NC JUSTICE NEWS: Toxic Tax Changes in Final Budget + House Bill is Hostile to Immigrants, Jobless + Catastrophe Child Care Costs

October 6, 2015

FINAL BUDGET: Tax changes limit NC's ability to support public investments

Tax changes made in the new state budget will limit North Carolina’s ability to support public investments that promote shared economic prosperity—things like quality schools, affordable healthcare and housing, and safe neighborhoods. At a critical time in our state's uneven and slow economic recovery, policymakers chose a path that delivers greater tax benefits to the wealthy and puts these investments at risk.

The latest Budget & Tax Center report provides an overview of the final budget and breaks down the numbers, which speak for themselves. Tax cuts will reduce available revenue for the biennium by $841.8 million. Within four years, the annual cost of the tax changes will balloon to more than $1 billion each year, due to the phase in of tax rate reductions for individual taxpayers and profitable corporations. The state simply won't be able to adequately support investments in public education, economic development, and the court system.

Legislation that passed out of the Senate this session — and certainly alive through next year — should also be concern of all North Carolinians. If constitutional changes like those in North Carolina's TABOR (Senate Bill 607) become law, rather than just two years of cuts to public services and budget gimmicks under the new budget, North Carolinians would be saddled with a low-investment approach forever. This legislation would set into the Constitution a flawed formula for determining year-over-year spending targets. Instead of future policymakers being able to pursue ways to make North Carolina a better place to live and do business, the budget process would be put on autopilot.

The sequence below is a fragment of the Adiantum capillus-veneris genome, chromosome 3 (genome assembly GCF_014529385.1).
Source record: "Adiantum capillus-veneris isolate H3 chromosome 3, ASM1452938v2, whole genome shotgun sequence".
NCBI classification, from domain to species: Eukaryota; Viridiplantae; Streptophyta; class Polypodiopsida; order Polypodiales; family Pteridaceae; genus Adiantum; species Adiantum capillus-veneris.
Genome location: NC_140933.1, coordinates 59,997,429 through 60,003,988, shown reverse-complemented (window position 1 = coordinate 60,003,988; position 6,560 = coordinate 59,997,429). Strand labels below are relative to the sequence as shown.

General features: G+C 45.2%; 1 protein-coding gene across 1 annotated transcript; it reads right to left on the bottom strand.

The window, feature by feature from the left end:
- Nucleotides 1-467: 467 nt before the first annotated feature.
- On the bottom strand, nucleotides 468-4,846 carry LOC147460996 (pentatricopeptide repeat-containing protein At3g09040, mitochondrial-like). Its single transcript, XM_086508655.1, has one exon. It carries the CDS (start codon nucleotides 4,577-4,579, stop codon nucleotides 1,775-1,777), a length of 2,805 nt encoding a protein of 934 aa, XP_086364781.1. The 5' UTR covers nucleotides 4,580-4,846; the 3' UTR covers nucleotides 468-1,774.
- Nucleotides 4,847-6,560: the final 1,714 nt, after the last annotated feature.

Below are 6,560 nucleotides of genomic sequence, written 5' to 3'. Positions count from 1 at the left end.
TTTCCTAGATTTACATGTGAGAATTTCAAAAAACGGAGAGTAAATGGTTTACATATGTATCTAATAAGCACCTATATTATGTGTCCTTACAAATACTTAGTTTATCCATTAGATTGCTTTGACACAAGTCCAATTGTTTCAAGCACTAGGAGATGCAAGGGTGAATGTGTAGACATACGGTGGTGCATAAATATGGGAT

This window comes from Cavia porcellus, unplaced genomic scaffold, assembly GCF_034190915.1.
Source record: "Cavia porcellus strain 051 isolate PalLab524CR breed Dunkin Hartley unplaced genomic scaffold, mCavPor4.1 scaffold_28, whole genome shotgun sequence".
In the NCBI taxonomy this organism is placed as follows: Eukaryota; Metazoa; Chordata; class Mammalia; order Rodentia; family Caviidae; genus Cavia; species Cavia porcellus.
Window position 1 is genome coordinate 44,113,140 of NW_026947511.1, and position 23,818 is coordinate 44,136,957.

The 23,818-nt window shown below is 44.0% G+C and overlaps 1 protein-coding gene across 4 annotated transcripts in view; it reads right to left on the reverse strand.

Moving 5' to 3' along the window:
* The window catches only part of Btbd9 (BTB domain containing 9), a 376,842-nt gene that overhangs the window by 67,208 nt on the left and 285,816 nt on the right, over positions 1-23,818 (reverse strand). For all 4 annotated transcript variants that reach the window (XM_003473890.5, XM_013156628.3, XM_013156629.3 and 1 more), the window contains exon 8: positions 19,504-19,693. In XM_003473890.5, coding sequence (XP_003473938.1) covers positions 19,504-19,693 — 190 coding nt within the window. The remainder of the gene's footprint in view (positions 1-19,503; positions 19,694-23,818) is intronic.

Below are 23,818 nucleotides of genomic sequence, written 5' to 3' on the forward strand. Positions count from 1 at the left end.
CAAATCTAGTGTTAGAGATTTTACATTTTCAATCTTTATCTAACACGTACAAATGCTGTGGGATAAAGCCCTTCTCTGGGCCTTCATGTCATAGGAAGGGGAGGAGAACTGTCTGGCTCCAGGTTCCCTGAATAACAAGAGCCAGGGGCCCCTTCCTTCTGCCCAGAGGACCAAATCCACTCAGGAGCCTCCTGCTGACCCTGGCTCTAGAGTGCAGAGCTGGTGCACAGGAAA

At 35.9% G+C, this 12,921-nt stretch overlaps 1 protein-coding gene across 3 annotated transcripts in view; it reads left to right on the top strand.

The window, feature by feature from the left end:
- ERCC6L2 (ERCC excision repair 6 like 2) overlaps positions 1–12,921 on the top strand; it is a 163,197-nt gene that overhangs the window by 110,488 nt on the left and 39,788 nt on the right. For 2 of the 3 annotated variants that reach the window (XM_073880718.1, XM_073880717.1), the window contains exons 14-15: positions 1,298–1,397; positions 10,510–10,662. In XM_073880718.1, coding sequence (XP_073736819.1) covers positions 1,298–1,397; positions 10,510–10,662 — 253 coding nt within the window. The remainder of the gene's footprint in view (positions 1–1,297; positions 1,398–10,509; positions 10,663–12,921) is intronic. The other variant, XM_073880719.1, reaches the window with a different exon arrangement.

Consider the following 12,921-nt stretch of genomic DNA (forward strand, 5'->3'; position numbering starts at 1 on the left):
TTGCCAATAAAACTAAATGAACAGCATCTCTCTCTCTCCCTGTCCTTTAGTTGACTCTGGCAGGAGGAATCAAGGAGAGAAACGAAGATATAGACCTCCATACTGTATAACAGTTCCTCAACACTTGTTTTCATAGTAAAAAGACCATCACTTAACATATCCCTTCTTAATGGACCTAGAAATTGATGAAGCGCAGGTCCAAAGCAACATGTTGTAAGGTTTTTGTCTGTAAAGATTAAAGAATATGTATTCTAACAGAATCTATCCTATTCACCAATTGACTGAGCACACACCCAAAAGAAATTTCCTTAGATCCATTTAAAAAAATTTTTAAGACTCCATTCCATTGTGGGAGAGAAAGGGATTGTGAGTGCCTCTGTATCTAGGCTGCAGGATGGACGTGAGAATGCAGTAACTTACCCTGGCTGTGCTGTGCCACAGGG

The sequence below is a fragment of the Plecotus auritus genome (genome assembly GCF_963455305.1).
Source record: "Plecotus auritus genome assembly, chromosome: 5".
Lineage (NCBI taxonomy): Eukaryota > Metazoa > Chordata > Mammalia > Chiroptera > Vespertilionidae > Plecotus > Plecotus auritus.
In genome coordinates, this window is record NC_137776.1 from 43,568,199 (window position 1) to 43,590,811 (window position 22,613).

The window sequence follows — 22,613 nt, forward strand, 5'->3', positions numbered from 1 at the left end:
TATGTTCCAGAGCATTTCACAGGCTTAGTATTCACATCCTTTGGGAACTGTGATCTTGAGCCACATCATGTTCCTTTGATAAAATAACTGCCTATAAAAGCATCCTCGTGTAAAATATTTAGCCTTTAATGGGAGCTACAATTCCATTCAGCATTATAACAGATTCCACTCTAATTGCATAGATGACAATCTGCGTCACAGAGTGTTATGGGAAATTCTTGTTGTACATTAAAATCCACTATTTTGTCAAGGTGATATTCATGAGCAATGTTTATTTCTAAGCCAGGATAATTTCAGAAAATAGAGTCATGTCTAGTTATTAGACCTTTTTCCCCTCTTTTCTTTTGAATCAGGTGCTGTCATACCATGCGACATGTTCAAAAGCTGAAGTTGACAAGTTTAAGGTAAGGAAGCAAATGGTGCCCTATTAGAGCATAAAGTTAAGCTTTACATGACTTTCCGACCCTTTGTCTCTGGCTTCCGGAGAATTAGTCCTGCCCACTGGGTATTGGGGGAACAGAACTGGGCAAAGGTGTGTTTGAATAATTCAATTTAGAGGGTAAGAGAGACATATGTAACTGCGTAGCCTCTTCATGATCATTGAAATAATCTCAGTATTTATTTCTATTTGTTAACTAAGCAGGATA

Because of this year's budget, North Carolinians have to face yet another year of missed opportunities for our state to rebuild. The time has come to say "enough is enough," starting with documenting the harm of shortchanging our public systems in the months to come, and educating our neighbors about how the TABOR proposal would set North Carolina on an even worse path.

HOSTILE HOUSE BILL 318: Legislation sends signal of hostility to many

Last week, the North Carolina Justice Center called on Gov. Pat McCrory to veto a bill that “sent a signal of hostility to immigrants and those struggling to find employment.”

House Bill 318 would be an incredibly damaging policy change. Passed last week, this harmful legislation would undermine local government authority and restrict the powers of the state's Executive branch as well. Among the bill's most troubling provisions: restrictions on how local governments address their own needs when it comes to immigrant communities; and restrictive limits on jobless workers' ability to receive food aid during times of economic downturn or in parts of North Carolina that face persistent labor market distress.

At a time when it is increasingly clear that immigrant communities provide important entrepreneurial contributions to main streets, support regional resiliency, and work at many vital occupations across the state, the decision to limit the ability of local governments to introduce common sense measures that support immigrant integration is counterproductive.  

The Supplemental Nutritional Assistance Program, the program formerly known as food stamps, is designed to help ensure people have access to food in time of need. Though there are time limits on how long childless adults can receive SNAP, current federal law permits the Governor to waive these limits when economic conditions do not provide employment opportunities, a condition that allows 77 counties to qualify for the waiver today. If Gov. McCrory does not veto this bill, HB 318 would permanently prevent the Executive branch from  waiving these time limits during an economic recession, or for counties facing dramatic job losses. Jobless workers who become unemployed through no fault of their own would be unable to receive essential food aid for their families.

HIGH COST OF CHILD CARE: Costs exceed college tuition in NC, much of US

As families increasingly rely on both parents working to make ends meet, child care more important than ever for promoting healthy children. Yet costs are skyrocketing, placing this important service out of reach for many families.